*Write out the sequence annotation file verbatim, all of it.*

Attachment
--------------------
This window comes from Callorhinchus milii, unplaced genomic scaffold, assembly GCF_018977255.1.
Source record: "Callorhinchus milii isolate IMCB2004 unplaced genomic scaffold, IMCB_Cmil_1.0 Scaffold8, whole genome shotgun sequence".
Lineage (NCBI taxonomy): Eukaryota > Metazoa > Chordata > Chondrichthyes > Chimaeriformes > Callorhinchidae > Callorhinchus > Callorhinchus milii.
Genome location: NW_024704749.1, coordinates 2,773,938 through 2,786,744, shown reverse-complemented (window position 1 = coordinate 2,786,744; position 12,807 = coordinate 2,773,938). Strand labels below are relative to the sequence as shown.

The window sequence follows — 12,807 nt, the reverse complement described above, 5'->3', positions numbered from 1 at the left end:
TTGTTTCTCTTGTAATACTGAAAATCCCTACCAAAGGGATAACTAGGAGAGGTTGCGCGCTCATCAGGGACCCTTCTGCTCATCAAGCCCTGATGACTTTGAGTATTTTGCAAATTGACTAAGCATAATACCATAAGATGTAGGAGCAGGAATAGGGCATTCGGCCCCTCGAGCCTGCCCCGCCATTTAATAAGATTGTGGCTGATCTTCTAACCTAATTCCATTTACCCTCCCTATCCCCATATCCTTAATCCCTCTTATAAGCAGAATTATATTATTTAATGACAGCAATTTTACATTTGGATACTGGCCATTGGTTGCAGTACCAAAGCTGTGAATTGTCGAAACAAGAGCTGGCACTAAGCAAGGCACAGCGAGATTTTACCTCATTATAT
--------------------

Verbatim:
This window comes from Callorhinchus milii, unplaced genomic scaffold, assembly GCF_018977255.1.
Source record: "Callorhinchus milii isolate IMCB2004 unplaced genomic scaffold, IMCB_Cmil_1.0 Scaffold8, whole genome shotgun sequence".
Lineage (NCBI taxonomy): Eukaryota > Metazoa > Chordata > Chondrichthyes > Chimaeriformes > Callorhinchidae > Callorhinchus > Callorhinchus milii.
Genome location: NW_024704749.1, coordinates 2,773,938 through 2,786,744, shown reverse-complemented (window position 1 = coordinate 2,786,744; position 12,807 = coordinate 2,773,938). Strand labels below are relative to the sequence as shown.

The window sequence follows — 12,807 nt, the reverse complement described above, 5'->3', positions numbered from 1 at the left end:
TTGTTTCTCTTGTAATACTGAAAATCCCTACCAAAGGGATAACTAGGAGAGGTTGCGCGCTCATCAGGGACCCTTCTGCTCATCAAGCCCTGATGACTTTGAGTATTTTGCAAATTGACTAAGCATAATACCATAAGATGTAGGAGCAGGAATAGGGCATTCGGCCCCTCGAGCCTGCCCCGCCATTTAATAAGATTGTGGCTGATCTTCTAACCTAATTCCATTTACCCTCCCTATCCCCATATCCTTAATCCCTCTTATAAGCAGAATTATATTATTTAATGACAGCAATTTTACATTTGGATACTGGCCATTGGTTGCAGTACCAAAGCTGTGAATTGTCGAAACAAGAGCTGGCACTAAGCAAGGCACAGCGAGATTTTACCTCATTATAT